These were the conclusions of a study released Sunday at the Annual Convention of the American Psychological Association.
University of North Dakota psychologists Holly Dannewitz. PhD, and Tom Petros, PhD, recruited 60 people to participate in a driving simulation in which participants had to make a series of common driving decisions, such as reacting to brake lights, stop signs or traffic signals while being distracted by speed limit signs, pylons, animals, other cars, helicopters or bicyclists. The simulation tested steering, concentration and scanning. Thirty-one of the participants were taking at least one type of antidepressant while 29 control group members were taking no medications with the exception of oral contraceptives in some cases.
The group taking antidepressants was further divided into those who scored higher and lower on a test of depression. The group taking antidepressants who reported a high number of symptoms of depression performed significantly worse than the control group on several of the driving performance tasks. But participants who were taking antidepressants and scored in the normal range on a test to measure depression performed no differently than the non-medicated individuals.
"Individuals taking antidepressants should be aware of the possible cognitive effects as [they] may affect performance in social, academic and work settings, as well as driving abilities," the researchers wrote. "However, it appears that mood is correlated with cognitive performance, more so than medication use."
This research is important in light of the rapid increase in the number of Americans taking antidepressants. Americans' use of antidepressant drugs such as Prozac, Paxil or Zoloft, nearly tripled in a decade, according to the 2004 Health United States report, issued by the National Center for Health Statistics. Among women, one in 10 takes an antidepressant drug, according to the government.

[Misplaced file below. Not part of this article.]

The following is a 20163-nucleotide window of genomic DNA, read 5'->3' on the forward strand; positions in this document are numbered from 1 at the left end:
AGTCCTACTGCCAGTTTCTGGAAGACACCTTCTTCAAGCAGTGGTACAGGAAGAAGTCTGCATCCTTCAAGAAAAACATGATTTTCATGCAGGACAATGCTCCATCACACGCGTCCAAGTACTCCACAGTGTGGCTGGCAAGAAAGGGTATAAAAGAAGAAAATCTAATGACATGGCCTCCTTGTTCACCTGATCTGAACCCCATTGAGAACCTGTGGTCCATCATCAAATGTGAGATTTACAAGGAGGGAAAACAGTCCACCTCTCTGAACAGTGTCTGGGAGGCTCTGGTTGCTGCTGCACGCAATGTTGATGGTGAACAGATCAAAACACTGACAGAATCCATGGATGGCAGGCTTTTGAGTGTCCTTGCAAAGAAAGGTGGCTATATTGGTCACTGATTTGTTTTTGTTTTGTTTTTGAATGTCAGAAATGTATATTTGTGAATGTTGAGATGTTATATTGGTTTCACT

Tetrabenazine is already widely used in Europe, Canada and Australia to treat chorea and research has found that the medication reduces the involuntary movements by about 25 percent, with many patients experiencing a greater improvement.
Experts say 90% of patients with Huntington's disease have chorea, and many suffer terribly and undergo ongoing torment.
Patients given the drug experienced a dramatic improvement in their quality of life and were able again to enjoy social activities they had been unable to participate in for for years.
They say many have been able to reclaim parts of life that they once thought were lost forever because of the disease.
Tetrabenazine does have some side effects, including the ability to worsen depression and to make movement more difficult and does not appear to help other symptoms of Huntington's disease or slow down the progression of the disease.
However most neurologists believe that overall, the benefits of the drug outweigh the side effects, especially considering that there has been no other medication approved for the treatment of Huntington's patients.